FILE - Oregon Employment Department

The Oregon Employment Department. Content Exchange

(The Center Square) — The Oregon Employment Department is slowly but surely making progress on working through its pile of unemployment claims as negotiations over federal aid fizzle in Congress, department leadership says.

Acting OED Director David Gerstenfeld said during a press conference on Wednesday that the department is making progress on processing its months-old backlog of unemployment and pandemic unemployment assistance (PUA) claims.

The Pandemic Unemployment Assistance program, created through the CARES Act passed by Congress in March, paid out $600 additional weekly payments to American workers who lost jobs because of the COVID-19 pandemic. It will end Friday if no deal is reached in Congress to extend it.

Even if the program sees new life, Gerstenfeld said that any new extension could take weeks to input into the department’s computer systems under such short notice.

Jobless Oregonians could potentially be short on cash for weeks until then.

"Even if the legislation were to pass today and be signed into law, we would not be able to start making those payments under the new program next week," Gerstenfeld said. "It just takes longer than that to do the coding.”

Since the pandemic hit Oregon’s economy back in March, the department has struggled to process the thousands of initial unemployment and PUA claims it received.

Gerstenfeld said that the department now has 420 workers processing PUA claims and has a new online PUA application form.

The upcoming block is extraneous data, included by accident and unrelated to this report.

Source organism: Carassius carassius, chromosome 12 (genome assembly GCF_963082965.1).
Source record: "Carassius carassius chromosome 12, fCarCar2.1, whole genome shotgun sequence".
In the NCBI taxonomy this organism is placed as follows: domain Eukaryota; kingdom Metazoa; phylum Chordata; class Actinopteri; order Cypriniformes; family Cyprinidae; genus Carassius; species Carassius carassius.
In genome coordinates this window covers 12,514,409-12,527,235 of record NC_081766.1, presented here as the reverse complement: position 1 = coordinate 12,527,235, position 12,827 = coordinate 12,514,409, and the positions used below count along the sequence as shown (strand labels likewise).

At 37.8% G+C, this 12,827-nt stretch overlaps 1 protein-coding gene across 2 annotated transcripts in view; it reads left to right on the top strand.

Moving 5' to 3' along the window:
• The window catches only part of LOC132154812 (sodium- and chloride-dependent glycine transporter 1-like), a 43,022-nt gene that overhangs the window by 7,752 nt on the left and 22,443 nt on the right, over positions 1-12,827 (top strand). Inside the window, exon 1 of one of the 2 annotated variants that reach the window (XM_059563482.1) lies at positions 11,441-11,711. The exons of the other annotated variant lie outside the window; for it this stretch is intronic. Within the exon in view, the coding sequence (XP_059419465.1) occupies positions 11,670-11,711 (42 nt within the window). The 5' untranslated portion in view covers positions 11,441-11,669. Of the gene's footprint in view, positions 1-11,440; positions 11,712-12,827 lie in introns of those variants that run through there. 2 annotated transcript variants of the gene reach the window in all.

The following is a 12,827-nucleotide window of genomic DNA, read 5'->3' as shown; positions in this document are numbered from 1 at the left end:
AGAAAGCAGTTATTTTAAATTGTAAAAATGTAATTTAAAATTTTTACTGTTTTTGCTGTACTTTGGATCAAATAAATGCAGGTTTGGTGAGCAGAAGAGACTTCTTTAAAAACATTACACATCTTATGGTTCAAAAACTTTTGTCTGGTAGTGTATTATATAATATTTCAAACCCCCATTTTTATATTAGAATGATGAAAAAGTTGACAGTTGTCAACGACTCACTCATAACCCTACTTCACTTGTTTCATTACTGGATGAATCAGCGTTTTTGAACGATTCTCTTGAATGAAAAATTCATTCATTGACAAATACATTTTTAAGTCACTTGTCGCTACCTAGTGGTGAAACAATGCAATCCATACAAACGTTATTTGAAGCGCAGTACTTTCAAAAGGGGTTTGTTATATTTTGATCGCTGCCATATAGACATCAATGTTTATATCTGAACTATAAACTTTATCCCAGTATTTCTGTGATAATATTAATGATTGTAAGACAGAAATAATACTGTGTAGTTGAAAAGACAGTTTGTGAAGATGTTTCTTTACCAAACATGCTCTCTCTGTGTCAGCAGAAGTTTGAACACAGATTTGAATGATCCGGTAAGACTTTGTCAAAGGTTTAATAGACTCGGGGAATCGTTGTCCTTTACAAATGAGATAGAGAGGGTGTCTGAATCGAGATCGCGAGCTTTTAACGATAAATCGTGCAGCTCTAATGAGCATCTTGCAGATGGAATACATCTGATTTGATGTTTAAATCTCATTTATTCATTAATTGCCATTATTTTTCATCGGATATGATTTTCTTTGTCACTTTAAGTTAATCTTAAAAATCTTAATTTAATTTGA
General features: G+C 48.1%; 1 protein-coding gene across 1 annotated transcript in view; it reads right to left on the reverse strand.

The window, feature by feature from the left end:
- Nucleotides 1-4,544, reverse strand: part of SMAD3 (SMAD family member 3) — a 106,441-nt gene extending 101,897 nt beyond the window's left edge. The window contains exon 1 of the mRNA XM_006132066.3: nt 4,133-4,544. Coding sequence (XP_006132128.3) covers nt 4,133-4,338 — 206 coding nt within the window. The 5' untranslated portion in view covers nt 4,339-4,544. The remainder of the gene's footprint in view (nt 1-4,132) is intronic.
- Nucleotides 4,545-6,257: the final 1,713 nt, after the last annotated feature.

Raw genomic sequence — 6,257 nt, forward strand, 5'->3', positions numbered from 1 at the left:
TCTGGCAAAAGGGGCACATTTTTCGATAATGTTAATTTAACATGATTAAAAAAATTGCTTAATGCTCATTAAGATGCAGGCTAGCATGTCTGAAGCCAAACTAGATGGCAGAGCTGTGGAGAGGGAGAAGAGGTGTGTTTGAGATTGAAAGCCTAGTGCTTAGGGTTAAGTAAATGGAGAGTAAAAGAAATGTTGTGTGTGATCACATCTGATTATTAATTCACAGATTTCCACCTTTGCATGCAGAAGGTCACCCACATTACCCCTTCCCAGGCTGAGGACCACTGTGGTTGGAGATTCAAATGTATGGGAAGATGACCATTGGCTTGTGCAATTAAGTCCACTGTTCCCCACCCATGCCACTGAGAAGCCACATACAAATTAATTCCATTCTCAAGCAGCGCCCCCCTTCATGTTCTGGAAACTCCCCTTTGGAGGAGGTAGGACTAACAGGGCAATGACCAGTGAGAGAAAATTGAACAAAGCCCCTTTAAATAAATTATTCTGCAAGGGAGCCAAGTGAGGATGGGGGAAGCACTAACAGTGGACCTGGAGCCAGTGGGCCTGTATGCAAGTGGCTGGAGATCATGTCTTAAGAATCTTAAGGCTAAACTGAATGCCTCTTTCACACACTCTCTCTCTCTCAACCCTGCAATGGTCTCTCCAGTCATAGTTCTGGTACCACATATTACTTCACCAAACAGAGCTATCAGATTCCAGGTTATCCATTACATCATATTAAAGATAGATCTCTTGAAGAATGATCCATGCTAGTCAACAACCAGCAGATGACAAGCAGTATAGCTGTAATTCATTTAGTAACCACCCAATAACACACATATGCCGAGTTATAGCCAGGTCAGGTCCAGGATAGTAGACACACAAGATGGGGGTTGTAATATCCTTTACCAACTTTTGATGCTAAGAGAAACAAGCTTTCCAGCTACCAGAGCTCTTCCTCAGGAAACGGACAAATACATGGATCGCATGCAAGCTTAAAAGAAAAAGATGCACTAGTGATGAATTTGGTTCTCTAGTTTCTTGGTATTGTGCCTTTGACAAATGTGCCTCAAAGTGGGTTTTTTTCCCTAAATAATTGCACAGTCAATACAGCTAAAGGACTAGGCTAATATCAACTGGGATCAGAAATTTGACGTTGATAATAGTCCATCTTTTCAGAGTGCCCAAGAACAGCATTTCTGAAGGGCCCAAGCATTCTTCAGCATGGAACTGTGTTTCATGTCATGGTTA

On Wednesday, the department processed approximately 70 percent of the 70,000 PUA claims received in March. Around 19,000 remain, Gerstenfeld said.

Approximately 111,680 PUA claims were received, according to Gerstenfeld, and 75,338 have been entered into the system. He said 29,404 people have been paid benefits and during the week of July 19 the department processed 21,466 claims.

Gerstenfeld said the department is now processing weekly PUA claims much faster and that he expects continued progress in coming weeks.

For thousands of struggling Oregonians out of work, filing an unemployment claim can also mean getting stuck in the adjudication process—or the system of settling disputed or denied claims.

Filers can expect 12 to 14 weeks to get their claims resolved through adjudication, Gerstenfeld said.

"Oregon and many other states historically have not met that target even during normal times," Gerstenfeld said. "And a lot of that is due to the pretty intensive amount of work even to do the adjudication process and the historical under-funding from the federal government for administering the unemployment insurance programs."

Prior to the COVID-19 pandemic, the department had 80 adjudicators handling claims, according to Gerstenfeld. It now has 210 and is looking to recruit 90 more by transferring workers from other public divisions or hiring third-party contractors.

Human claims assistance is still hard to come by. As of July 28, the average wait time for calls is 42 minutes, the department reported.

Oregon's unemployment rate was 11.2 percent in June according to the state.

Last week, more than 1.43 million Americans filed for unemployment, marking the second week that unemployment claims increased.

This article originally ran on

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